I’ve heard all of these adjectives applied to the plot element commonly referred to as backstory. If you don’t know what backstory is, it is a tangential sub-story that describes a character’s past actions. It is often used to help sculpt a character’s personality or create sympathy and a relationship between the reader and the character. It can help explain what motivates a particular character to take certain actions. It can also provide more depth to the relationship between two characters, such as a romance, a friendship, a familial relationship, or, conversely, a rivalry or revenge scenario.

In his book, On Writing, Stephen King argues that backstory should be the last tool you implement to explain your character. Since the reader just started the book, they don’t have a enough of a sympathetic or empathetic relationship with your characters to care about their backstories yet. It is imperative to wait until you’ve established a relationship between reader and character before you start boring your audience with backstory. That is why, in The Emerald Tablet, I try very hard to wait until the second half of the book to start giving the backstory of my characters. This has led many readers to say: “I hated XYZ character until the last third of the book.”

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With the finale of one of my favorite shows Spartacus and the news of a sequel to the movie 300 coming out, I thought I would talk a bit about the history of slave wars. The wars did not start with Spartacus. Rather, Spartacus was one of many leaders of freedom fighters in the course of Egyptian, Greek, Roman, British, and American history. Before Rome had Spartacus, Sparta had Aristomenes. (Fun fact: Spartacus was not from Sparta but was from Thrace, though he is named after the famous city-state).

In 750 BCE, Spartan king Theopompus went to war over the northern city-state of Messenia, which was also spartan-armyGreek. He did so because his territory needed expanding and his men needed slaves so they could focus on warfare. The First Messenian War lasted twenty years and enslaved the population of Messenia. The ratio of Messenian Helots to Spartan citizens was 7:1. It is estimated that around 700 BCE, the Spartan population was between 10,000 and 20,000. The only thing I could compare this to would be if Arizona went to war with California and enslaved all the Californians. We are all Americans, but live in separate states. What the Spartans did to the Messenians was unprecedented. Typically, in ancient times, you made slaves of foreign people, not domestic.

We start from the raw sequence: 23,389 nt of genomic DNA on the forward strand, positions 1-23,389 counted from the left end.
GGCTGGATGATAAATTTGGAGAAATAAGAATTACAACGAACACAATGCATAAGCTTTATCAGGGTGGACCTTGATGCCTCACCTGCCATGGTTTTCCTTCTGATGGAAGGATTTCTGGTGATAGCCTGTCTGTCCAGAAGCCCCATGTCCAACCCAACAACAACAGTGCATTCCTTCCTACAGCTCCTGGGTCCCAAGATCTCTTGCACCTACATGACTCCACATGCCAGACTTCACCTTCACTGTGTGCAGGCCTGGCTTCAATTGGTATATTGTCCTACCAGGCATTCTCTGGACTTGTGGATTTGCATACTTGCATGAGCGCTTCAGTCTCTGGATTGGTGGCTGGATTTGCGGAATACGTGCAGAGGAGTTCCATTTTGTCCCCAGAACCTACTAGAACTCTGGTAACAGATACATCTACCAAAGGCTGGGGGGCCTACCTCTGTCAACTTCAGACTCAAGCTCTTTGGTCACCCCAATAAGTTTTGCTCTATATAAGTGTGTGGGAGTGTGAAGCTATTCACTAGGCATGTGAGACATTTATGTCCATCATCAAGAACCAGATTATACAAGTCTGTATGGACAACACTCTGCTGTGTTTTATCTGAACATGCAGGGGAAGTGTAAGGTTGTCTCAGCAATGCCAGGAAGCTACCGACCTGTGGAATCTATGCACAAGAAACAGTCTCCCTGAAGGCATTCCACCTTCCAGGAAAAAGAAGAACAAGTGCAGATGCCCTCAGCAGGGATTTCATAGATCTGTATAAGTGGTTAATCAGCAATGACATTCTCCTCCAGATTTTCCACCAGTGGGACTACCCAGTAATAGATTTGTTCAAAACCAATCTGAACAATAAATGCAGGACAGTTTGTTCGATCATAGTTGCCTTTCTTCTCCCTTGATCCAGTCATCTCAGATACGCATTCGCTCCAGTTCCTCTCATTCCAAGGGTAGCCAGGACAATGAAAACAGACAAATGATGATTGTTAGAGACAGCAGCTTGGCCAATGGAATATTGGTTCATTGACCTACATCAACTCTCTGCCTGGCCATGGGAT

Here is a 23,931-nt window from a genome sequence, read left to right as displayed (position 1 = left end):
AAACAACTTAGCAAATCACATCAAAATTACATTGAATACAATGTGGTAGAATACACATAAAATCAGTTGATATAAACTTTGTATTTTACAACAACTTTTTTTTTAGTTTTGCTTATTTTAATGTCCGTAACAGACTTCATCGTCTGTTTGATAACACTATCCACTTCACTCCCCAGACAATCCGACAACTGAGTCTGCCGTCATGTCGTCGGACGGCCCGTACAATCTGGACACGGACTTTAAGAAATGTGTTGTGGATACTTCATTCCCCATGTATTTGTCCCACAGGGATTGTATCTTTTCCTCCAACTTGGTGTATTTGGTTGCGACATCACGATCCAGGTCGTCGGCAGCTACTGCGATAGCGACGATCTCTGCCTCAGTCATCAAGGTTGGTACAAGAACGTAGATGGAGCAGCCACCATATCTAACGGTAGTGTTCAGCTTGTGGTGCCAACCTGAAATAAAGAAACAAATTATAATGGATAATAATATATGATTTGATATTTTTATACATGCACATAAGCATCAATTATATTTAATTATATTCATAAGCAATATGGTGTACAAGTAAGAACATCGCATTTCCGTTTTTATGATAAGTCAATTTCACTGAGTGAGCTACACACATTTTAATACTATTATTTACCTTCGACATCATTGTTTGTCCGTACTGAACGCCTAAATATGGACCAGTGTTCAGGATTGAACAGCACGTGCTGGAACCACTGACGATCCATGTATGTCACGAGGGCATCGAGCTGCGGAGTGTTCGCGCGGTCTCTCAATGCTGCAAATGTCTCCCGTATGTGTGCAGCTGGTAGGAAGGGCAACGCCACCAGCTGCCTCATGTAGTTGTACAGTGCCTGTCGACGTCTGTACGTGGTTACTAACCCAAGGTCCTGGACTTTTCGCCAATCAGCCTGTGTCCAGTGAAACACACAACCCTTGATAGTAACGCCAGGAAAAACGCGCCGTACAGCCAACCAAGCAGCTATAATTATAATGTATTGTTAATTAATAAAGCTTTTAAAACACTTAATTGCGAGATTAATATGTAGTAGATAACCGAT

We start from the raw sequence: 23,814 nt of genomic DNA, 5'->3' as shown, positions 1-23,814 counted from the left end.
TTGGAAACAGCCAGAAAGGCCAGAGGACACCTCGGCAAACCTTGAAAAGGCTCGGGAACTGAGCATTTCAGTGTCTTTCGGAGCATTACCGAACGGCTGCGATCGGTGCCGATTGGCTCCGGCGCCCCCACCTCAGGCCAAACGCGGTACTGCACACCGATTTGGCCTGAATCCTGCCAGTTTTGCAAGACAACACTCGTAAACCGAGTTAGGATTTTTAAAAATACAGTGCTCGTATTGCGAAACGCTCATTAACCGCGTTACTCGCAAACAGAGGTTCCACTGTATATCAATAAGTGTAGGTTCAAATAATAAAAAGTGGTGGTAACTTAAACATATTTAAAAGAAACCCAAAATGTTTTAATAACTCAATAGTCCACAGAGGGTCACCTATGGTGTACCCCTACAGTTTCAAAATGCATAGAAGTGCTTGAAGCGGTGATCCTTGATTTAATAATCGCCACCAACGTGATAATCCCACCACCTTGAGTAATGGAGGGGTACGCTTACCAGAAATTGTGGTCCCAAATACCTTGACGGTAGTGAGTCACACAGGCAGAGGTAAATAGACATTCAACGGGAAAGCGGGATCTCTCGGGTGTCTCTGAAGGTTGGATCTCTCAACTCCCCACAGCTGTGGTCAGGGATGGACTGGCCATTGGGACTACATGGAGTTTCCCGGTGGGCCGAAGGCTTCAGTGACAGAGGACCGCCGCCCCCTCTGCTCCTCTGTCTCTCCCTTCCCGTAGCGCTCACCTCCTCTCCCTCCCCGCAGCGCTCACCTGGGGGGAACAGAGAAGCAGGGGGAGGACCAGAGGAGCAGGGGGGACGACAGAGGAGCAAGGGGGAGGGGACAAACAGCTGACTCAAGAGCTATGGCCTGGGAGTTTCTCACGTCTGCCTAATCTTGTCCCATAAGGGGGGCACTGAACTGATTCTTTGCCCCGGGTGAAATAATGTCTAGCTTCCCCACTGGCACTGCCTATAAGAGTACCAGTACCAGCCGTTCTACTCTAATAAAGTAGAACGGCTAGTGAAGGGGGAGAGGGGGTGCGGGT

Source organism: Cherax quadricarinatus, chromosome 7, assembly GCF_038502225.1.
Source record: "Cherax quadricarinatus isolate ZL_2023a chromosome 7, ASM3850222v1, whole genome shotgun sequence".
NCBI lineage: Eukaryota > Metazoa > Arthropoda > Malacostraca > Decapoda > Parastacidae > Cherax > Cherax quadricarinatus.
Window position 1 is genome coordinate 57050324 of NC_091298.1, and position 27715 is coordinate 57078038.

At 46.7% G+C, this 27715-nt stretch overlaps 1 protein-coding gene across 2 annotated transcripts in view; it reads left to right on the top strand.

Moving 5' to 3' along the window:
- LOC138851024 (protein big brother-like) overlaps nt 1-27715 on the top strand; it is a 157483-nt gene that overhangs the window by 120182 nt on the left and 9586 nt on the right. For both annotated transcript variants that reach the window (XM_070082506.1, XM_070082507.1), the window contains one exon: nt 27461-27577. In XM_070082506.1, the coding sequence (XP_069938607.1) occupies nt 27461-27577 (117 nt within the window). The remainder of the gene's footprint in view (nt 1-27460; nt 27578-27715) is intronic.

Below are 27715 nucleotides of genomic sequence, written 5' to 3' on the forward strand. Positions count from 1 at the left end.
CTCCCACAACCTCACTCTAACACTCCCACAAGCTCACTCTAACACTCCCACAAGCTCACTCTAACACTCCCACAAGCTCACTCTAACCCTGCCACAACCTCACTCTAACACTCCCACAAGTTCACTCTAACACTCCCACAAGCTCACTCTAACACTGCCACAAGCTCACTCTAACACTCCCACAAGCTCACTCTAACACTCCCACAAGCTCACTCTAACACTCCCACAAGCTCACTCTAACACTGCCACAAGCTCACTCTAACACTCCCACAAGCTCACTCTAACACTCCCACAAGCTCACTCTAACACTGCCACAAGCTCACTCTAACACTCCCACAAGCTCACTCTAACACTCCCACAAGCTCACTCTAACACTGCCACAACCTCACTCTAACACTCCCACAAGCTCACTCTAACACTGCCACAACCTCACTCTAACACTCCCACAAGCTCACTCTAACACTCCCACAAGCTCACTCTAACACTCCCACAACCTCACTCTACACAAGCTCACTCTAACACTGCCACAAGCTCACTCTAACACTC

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3/5

This book was pretty interesting in that it made me question the idea of having the main character be likable. As I writer and a reader, there is an implied expectation in most fantasy fiction that protagonists are the “good” guys. They’re the ones who we’re rooting for. They’re the ones who we want to see, as readers, overcome the obstacles and triumph over the antagonists and evil. Empress (Godspeaker, #1)

I do explore the idea of good and evil in my own book series, but I still want my characters to be liked. Karen Miller doesn’t seem to have the same idea.

Hekat was born a slave but through her communication with the god, she rises through the class hierarchy of Mijak society. Hekat, the protagonist, is selfish, stubborn, and overconfident in her beliefs and her abilities. This doesn’t make her a likable character despite her position as the protagonist. She enslaves people who stand in her way, exiles her political adversaries through cunning manipulation, and downright murders naysayers without a second thought. All the while, she does this in the name of the “god”.

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Guest Post by Joy Hoeffler, Beware “The Butthole Phrase”

Every reader experiences this moment: You are reading along, completely wrapped up in a scene and enjoying every sentence until—BAM—the writer throws in a strange description or an oddly worded sentence that takes you right out of the action and leaves you going…WTF?

As an editor, it’s my job to find these stumbling blocks before the reader trips, and the thread of a brilliant story gets tangled in a bit of terrible writing. When I’m writing a book, I fall victim to them on a regular basis. Case in point—a bit of my writing that led to the title of this blog:

Her gaze was burning into him now, and he felt his face getting hot. He had an idea where this was going, and he wanted her to stop.

“Peter, I need to tell you something before you go.” Her voice was low, and her blue eyes held a mixture of fear and hope and the unspoken words he knew were about to spill out of her small pink mouth.

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It is widely known that many Christian traditions and holidays were modified forms of pagan festivals. In 313 CE, Constantine the Great (you know, the Roman Emperor who converted and turned the Western world Christian overnight), declared the official religion of the Roman Empire as Christianity. To smooth this idea over with the public and assist with the conversion process, he tied many Christian holidays to pagan ones which the public already celebrated. He didn’t want a revolt on his hands. (Although it’s an oversimplification, just imagine if the President of the United States declared the official religion of the United States wasn’t Judaism or Christianity. That is essentially what Constantine did in 313 CE.).

But, if we know that most holidays have their roots in ancient cultures, where does Easter come from? By using symbology and finding the common threads throughout the ancient world’s religions, we can understand why we celebrate our holidays the way we do.